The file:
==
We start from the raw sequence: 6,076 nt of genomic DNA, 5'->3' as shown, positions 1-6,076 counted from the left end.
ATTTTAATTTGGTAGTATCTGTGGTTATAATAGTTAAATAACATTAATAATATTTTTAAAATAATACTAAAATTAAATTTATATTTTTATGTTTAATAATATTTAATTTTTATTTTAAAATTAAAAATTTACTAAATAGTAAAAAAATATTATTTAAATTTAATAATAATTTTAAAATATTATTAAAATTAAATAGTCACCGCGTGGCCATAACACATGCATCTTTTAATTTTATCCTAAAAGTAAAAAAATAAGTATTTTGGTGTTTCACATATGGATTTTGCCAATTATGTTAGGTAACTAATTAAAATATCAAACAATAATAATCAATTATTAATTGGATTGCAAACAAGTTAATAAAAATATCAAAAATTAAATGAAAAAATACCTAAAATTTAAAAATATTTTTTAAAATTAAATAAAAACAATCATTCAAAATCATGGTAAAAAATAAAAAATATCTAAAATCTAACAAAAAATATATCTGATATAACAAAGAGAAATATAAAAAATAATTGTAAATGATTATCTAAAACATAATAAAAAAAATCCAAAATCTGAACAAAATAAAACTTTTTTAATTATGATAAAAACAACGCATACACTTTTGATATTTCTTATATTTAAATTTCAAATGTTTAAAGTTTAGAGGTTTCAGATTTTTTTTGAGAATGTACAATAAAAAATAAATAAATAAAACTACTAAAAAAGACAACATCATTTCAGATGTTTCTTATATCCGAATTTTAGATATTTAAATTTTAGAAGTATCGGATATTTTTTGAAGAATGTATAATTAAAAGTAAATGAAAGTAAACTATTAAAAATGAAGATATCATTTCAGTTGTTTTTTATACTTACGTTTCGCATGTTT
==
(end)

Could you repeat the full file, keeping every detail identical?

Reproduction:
We start from the raw sequence: 6,076 nt of genomic DNA, 5'->3' as shown, positions 1-6,076 counted from the left end.
ATTTTAATTTGGTAGTATCTGTGGTTATAATAGTTAAATAACATTAATAATATTTTTAAAATAATACTAAAATTAAATTTATATTTTTATGTTTAATAATATTTAATTTTTATTTTAAAATTAAAAATTTACTAAATAGTAAAAAAATATTATTTAAATTTAATAATAATTTTAAAATATTATTAAAATTAAATAGTCACCGCGTGGCCATAACACATGCATCTTTTAATTTTATCCTAAAAGTAAAAAAATAAGTATTTTGGTGTTTCACATATGGATTTTGCCAATTATGTTAGGTAACTAATTAAAATATCAAACAATAATAATCAATTATTAATTGGATTGCAAACAAGTTAATAAAAATATCAAAAATTAAATGAAAAAATACCTAAAATTTAAAAATATTTTTTAAAATTAAATAAAAACAATCATTCAAAATCATGGTAAAAAATAAAAAATATCTAAAATCTAACAAAAAATATATCTGATATAACAAAGAGAAATATAAAAAATAATTGTAAATGATTATCTAAAACATAATAAAAAAAATCCAAAATCTGAACAAAATAAAACTTTTTTAATTATGATAAAAACAACGCATACACTTTTGATATTTCTTATATTTAAATTTCAAATGTTTAAAGTTTAGAGGTTTCAGATTTTTTTTGAGAATGTACAATAAAAAATAAATAAATAAAACTACTAAAAAAGACAACATCATTTCAGATGTTTCTTATATCCGAATTTTAGATATTTAAATTTTAGAAGTATCGGATATTTTTTGAAGAATGTATAATTAAAAGTAAATGAAAGTAAACTATTAAAAATGAAGATATCATTTCAGTTGTTTTTTATACTTACGTTTCGCATGTTT